Tomato Grower Files for Bankruptcy

NEW YORK (Reuters) – EuroFresh Inc., an Arizona grower of tomatoes and cucumbers, filed for bankruptcy protection on Tuesday, partly blaming changes in immigration law for the action that could cost its unsecured creditors millions of dollars.

Its largest unsecured creditors include Apollo Investment Management, which holds $76.5 million in notes; Barclays Capital (BARC.L) with $47 million in notes; and JP Morgan Investment Management (JPM.N) with $35 million in notes, according to the bankruptcy filing.

Unsecured creditors are at higher risk in bankruptcy cases than other claimants because their investments are not secured by assets as collateral, and typically they are paid last in such cases.

Apollo Investment Management is an affiliate of Apollo Global Management, a buyout firm run by investor Leon Black.

Standard & Poor’s lowered its rating on EuroFresh’s senior subordinated discount notes to ‘D’ from ‘C’ following the bankruptcy filing.

In the filing, EuroFresh, based in Willcox, Arizona, blamed “escalating losses” on tomato production due to an outbreak of tomato chlorotic dwarf viroid, known as viroid.

Privately held EuroFresh sells tomatoes and cucumbers, grown in greenhouses, to U.S. grocery stores, restaurants, brokers and distributors, according to its website, under the labels “Eurofresh Farms” and “Sweet Star.”

EuroFresh said in the filing that in 2007, the viroid and related issues led to a loss of 6.3 million pounds of fruit and $6.2 million in revenue. It said that in 2008, viroid resulted in a loss of 24.5 million pounds of fruit and $26.2 million in revenue.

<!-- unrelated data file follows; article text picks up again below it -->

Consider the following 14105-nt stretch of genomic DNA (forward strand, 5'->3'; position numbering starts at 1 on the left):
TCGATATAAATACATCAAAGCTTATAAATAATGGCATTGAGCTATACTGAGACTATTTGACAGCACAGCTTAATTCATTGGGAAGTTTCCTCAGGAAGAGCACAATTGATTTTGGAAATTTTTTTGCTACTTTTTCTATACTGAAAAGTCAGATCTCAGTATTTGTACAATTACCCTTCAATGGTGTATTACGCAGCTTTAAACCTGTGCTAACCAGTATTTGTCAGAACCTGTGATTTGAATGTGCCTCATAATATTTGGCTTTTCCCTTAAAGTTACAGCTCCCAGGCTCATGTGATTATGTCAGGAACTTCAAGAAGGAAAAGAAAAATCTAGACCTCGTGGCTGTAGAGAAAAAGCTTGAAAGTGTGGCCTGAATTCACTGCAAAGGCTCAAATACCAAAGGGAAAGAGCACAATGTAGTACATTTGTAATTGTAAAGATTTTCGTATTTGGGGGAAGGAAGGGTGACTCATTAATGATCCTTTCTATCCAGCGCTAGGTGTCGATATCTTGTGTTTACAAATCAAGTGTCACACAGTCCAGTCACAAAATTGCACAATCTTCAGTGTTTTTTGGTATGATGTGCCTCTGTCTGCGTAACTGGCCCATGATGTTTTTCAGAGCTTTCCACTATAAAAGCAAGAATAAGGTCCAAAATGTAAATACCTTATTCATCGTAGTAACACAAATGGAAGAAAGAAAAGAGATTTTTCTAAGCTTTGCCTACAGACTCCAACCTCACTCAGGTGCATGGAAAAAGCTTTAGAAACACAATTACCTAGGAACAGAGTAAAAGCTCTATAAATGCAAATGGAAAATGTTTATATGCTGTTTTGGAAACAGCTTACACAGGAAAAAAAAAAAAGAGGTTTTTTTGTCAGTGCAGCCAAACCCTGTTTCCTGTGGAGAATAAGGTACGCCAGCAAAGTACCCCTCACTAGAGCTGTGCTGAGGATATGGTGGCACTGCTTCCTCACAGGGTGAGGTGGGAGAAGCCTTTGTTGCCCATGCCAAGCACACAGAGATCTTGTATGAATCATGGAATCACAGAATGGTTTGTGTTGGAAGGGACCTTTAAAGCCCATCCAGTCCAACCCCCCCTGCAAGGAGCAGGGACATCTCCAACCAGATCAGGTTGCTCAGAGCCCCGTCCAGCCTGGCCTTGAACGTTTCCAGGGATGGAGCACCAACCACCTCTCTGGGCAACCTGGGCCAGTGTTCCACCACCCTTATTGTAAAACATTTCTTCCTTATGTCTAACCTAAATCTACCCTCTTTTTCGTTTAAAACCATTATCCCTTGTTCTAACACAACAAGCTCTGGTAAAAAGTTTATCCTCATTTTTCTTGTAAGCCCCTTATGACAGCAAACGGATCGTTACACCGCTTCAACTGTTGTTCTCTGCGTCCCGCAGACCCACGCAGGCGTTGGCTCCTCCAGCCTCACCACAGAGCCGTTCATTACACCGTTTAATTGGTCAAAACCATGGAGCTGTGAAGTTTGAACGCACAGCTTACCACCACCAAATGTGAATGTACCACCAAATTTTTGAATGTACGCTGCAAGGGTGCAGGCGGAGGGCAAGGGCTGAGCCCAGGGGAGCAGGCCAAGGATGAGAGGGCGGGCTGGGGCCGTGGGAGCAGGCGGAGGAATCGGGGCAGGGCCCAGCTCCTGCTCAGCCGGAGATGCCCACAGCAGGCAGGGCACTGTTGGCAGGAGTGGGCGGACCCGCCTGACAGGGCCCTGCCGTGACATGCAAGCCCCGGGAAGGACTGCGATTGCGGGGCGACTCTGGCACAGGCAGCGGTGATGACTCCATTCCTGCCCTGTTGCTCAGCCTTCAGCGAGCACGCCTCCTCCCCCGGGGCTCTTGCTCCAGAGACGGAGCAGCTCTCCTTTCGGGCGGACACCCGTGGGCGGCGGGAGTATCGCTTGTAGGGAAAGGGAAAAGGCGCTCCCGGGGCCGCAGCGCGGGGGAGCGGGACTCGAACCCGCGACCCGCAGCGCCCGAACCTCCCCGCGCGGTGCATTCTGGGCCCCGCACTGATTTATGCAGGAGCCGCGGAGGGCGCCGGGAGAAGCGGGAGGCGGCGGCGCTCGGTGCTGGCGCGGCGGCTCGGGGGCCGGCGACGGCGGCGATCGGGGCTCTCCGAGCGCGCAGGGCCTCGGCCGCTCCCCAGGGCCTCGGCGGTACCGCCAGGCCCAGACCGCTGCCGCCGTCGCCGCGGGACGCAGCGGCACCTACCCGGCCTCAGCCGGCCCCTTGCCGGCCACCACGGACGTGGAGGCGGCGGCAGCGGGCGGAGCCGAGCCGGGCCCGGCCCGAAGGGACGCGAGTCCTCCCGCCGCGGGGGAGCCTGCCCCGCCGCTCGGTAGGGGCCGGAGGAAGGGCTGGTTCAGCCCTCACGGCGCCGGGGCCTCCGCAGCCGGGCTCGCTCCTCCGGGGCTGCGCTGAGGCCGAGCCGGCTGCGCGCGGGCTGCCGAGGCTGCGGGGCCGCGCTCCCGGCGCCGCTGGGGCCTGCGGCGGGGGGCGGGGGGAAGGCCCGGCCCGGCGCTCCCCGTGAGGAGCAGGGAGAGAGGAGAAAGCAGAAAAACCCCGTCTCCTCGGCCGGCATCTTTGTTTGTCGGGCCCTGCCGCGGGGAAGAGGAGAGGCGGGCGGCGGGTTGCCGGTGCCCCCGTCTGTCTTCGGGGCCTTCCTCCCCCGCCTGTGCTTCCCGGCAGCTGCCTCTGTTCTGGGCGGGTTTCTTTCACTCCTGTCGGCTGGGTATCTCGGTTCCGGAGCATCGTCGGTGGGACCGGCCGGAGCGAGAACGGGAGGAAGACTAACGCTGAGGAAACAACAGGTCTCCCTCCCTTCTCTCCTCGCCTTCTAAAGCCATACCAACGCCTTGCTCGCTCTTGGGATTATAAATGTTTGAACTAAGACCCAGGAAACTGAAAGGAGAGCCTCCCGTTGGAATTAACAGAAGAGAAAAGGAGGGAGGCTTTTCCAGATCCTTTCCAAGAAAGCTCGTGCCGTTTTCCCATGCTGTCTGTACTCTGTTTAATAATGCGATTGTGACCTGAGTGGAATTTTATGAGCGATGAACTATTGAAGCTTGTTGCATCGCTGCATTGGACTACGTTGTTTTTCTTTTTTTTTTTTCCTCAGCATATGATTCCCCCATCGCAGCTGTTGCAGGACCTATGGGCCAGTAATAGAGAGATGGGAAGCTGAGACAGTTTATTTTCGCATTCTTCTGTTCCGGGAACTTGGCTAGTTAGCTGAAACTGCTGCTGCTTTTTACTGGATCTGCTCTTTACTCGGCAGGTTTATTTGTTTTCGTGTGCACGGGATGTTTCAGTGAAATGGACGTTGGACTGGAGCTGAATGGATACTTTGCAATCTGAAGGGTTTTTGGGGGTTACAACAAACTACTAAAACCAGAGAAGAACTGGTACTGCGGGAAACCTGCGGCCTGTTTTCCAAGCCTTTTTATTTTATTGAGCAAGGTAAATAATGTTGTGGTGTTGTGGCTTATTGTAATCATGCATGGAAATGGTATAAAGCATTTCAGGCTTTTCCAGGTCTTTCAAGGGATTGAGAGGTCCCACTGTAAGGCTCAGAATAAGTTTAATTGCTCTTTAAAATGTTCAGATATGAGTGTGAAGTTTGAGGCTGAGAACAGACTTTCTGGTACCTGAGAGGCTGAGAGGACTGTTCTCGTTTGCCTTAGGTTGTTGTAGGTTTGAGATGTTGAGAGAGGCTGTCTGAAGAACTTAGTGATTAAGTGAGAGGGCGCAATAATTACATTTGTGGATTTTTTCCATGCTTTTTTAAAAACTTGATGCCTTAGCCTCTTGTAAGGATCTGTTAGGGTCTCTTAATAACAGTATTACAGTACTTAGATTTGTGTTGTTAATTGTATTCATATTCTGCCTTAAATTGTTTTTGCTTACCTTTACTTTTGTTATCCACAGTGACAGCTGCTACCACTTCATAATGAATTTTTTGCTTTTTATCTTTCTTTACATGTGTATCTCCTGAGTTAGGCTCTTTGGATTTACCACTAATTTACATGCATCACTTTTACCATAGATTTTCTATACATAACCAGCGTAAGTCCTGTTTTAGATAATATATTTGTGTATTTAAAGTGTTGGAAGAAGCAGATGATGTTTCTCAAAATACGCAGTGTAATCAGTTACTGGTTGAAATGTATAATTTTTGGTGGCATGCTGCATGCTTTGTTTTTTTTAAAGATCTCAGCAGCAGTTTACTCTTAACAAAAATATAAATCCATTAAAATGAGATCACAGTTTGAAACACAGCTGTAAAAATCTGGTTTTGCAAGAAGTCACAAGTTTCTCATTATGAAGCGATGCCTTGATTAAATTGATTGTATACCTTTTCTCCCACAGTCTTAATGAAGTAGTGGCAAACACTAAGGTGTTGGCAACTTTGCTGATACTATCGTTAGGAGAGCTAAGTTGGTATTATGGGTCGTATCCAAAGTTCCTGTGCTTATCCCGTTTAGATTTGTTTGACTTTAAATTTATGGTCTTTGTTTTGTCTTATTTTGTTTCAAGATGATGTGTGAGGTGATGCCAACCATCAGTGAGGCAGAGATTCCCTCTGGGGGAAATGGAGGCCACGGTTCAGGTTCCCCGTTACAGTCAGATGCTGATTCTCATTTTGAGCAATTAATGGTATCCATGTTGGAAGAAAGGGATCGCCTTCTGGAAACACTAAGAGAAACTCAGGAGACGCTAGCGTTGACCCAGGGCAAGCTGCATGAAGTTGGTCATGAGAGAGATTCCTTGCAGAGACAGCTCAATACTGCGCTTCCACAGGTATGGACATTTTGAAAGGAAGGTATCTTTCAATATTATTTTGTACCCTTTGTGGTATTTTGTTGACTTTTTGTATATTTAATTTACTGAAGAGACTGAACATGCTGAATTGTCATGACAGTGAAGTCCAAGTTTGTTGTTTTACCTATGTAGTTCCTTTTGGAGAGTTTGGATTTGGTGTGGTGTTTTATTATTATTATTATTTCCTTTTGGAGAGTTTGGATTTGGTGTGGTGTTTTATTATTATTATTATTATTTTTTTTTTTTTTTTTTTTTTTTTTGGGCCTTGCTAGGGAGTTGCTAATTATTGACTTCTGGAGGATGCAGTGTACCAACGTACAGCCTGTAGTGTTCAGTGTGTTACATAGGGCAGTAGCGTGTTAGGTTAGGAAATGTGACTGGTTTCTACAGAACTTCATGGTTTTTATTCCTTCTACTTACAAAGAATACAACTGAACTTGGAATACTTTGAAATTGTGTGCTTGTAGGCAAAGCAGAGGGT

The company said in the filing that it had also been difficult to find enough workers, particularly at its remote Willcox facility.

It said that it had relied on immigrants with work authorization, “labor contractors and also experimented with a program of busing refugees from Tucson, Arizona, to the Willcox facility in 2007.”

EuroFresh said that it “began to experience a labor shortage in 2006 and 2007 as changes in immigration policy made it more difficult to retain their legal immigrant labor pool as the pool of illegal immigrant labor in the area surrounding the facilities shrank, creating higher overall demand for legal immigrant labor.”

In the filing, the company listed assets of between $50 million and $100 million, and debts of between $100 million and $500 million.

EuroFresh had sales of $177.1 million in 2008, according to the court filing.

The case is In re: EuroFresh Inc et al., U.S. Bankruptcy Court For the District of Arizona, No. 09-07970. (Reporting by Phil Wahba; Additional reporting by Chelsea Emery; Editing by Leslie Gevirtz, Toni Reinhold)